Text: H.R.1413 — 115th Congress (2017-2018)All Information (Except Text)

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Introduced in House (03/07/2017)

1st Session
H. R. 1413

To provide for a grants program to develop and enhance integrated nutrition and physical activity curricula in medical schools.


March 7, 2017

Mr. Ryan of Ohio (for himself, Mr. Tiberi, Mr. McGovern, Mr. Blumenauer, and Ms. Pingree) introduced the following bill; which was referred to the Committee on Energy and Commerce


To provide for a grants program to develop and enhance integrated nutrition and physical activity curricula in medical schools.

Be it enacted by the Senate and House of Representatives of the United States of America in Congress assembled,

SECTION 1. Short title.

This Act may be cited as the “Expanding Nutrition’s Role in Curricula and Healthcare Act” or the “ENRICH Act”.

SEC. 2. Findings.

Congress finds the following:

(1) In 2012, United States health care spending was about $8,915 per resident and accounted for 17.2 percent of the Nation’s gross domestic product, which is among the highest of all industrialized countries.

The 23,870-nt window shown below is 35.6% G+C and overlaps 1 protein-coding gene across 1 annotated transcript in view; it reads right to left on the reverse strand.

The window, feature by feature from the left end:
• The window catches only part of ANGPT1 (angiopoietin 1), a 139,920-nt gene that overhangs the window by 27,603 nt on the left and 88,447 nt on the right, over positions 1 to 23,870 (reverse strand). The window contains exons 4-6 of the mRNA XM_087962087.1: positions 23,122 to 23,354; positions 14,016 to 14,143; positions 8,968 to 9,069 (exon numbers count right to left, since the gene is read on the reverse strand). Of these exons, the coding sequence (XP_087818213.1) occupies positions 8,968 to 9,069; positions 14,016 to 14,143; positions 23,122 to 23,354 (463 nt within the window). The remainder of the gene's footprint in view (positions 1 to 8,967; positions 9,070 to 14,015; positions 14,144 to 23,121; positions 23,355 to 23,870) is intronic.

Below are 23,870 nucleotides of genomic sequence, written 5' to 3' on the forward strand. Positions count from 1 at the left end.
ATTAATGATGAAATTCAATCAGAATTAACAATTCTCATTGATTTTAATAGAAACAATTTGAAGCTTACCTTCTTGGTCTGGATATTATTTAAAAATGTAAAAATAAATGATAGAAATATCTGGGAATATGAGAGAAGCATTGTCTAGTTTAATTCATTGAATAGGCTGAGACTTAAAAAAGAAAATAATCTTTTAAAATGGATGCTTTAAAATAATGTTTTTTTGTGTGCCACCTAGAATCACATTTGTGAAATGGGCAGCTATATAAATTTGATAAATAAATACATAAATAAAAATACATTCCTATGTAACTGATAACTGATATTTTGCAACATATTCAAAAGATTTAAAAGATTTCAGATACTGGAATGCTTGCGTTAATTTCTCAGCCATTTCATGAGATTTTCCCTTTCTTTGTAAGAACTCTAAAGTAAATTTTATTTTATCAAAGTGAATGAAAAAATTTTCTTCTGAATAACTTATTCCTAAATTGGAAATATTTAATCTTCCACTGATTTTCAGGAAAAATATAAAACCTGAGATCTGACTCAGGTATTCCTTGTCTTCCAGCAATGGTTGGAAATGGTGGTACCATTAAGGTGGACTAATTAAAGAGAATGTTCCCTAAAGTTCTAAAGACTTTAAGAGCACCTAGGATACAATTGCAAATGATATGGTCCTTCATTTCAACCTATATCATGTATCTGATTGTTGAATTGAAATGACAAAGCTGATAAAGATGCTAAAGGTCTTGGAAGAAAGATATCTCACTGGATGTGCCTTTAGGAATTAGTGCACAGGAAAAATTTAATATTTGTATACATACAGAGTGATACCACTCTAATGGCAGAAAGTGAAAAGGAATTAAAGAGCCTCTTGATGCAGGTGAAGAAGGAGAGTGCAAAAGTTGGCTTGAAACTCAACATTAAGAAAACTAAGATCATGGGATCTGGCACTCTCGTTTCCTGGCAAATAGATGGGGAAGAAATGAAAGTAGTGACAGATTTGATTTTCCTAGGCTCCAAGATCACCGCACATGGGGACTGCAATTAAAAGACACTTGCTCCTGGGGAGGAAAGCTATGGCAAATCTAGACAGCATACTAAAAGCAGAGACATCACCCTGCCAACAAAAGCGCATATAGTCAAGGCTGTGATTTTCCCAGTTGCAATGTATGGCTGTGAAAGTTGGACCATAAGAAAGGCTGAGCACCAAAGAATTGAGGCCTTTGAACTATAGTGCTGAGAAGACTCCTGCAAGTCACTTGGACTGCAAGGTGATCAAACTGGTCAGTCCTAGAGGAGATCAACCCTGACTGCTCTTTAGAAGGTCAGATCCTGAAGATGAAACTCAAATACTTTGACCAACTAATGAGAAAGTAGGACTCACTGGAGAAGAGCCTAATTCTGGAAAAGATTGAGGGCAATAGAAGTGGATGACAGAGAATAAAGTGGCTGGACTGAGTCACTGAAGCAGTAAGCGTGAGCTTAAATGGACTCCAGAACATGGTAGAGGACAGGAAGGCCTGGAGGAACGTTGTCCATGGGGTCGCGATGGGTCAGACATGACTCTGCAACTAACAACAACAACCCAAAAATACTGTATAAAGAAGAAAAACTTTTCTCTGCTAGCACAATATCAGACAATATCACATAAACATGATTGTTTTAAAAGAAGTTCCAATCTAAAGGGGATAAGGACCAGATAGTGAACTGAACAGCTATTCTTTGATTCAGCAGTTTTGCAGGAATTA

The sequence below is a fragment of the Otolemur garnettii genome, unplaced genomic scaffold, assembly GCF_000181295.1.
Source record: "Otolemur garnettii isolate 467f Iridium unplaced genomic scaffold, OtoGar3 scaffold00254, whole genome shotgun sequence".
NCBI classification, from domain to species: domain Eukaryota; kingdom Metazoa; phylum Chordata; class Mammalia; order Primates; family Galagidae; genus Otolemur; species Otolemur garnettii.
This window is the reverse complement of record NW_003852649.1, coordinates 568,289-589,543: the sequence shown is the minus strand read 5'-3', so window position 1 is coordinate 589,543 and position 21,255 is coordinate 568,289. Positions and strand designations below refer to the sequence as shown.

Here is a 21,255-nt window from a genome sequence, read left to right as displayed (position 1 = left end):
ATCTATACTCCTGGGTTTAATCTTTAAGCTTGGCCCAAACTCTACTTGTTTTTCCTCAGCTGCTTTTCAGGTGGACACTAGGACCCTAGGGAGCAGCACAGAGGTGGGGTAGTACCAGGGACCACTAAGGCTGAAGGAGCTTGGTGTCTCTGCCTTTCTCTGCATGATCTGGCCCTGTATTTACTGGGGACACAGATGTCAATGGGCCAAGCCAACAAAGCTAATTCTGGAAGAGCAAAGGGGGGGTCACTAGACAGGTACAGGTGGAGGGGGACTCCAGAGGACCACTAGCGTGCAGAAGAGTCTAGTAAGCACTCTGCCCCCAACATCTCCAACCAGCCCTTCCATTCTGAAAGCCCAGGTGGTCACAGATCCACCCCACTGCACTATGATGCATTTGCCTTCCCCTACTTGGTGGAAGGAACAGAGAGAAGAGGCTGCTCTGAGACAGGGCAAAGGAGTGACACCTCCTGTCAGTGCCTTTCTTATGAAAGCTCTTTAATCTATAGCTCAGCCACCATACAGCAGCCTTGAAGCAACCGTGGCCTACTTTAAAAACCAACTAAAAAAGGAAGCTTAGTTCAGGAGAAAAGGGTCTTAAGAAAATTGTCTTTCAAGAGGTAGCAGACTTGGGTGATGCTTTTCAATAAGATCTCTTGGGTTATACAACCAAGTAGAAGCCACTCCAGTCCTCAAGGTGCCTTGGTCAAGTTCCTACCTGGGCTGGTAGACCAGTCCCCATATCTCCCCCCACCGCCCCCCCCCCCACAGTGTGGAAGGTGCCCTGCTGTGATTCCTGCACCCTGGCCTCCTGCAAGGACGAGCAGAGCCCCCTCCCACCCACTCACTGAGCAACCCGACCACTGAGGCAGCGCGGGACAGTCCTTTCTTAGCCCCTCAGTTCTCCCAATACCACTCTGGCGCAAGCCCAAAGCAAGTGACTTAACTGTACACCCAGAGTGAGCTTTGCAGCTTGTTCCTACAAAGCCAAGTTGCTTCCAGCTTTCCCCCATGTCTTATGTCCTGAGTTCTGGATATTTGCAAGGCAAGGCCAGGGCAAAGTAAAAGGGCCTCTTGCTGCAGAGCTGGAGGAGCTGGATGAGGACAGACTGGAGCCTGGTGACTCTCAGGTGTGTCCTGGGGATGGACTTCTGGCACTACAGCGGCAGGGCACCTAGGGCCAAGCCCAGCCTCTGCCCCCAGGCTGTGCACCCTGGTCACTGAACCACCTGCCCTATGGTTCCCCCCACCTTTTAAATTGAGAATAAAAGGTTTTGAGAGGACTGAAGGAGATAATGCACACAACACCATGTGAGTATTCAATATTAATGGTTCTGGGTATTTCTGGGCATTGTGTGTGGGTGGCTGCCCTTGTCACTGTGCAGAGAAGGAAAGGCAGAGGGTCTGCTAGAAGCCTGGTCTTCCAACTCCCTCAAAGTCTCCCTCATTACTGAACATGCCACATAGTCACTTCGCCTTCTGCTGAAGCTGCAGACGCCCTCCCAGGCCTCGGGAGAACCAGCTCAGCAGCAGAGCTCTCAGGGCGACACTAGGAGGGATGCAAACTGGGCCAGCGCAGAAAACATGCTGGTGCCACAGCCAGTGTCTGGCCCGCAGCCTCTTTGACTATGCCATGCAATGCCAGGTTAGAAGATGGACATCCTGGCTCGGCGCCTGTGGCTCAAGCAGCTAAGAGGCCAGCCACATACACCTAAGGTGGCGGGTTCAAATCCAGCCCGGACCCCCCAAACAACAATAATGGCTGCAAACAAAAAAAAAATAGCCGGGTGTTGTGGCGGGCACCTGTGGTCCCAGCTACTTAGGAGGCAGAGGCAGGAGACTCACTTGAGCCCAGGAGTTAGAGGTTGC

(2) Expenditures in the United States on health care surpassed $2.3 trillion in 2008, more than three times the $714 billion spent in 1990, and over eight times the $253 billion spent in 1980. Cardiovascular disease cost American’s $555 billion in 2016 alone.

(3) It is estimated that health care costs for chronic disease treatment account for over 75 percent of national health expenditures.

(4) In March 2003, a report from the World Health Organization concluded diet was a major factor in the cause of chronic diseases.

(5) Seven out of 10 deaths among Americans each year are from chronic diseases. Heart disease, cancer, and stroke—each of which has been strongly linked to dietary and lifestyle choices—account for more than 50 percent of all deaths each year.

(6) In 2015, 102.7 million people in the United States had at least one form of cardiovascular disease. Approximately 2,300 Americans die every day from cardiovascular disease. In 2010, cardiovascular disease cost American taxpayers $189.4 billion. The American Heart Association estimates that, by 2035, costs related to cardiovascular disease will triple to around $1.1 trillion. Research has shown that following a healthful diet can not only reduce symptoms related to heart disease but also reverse the damage done to the arteries.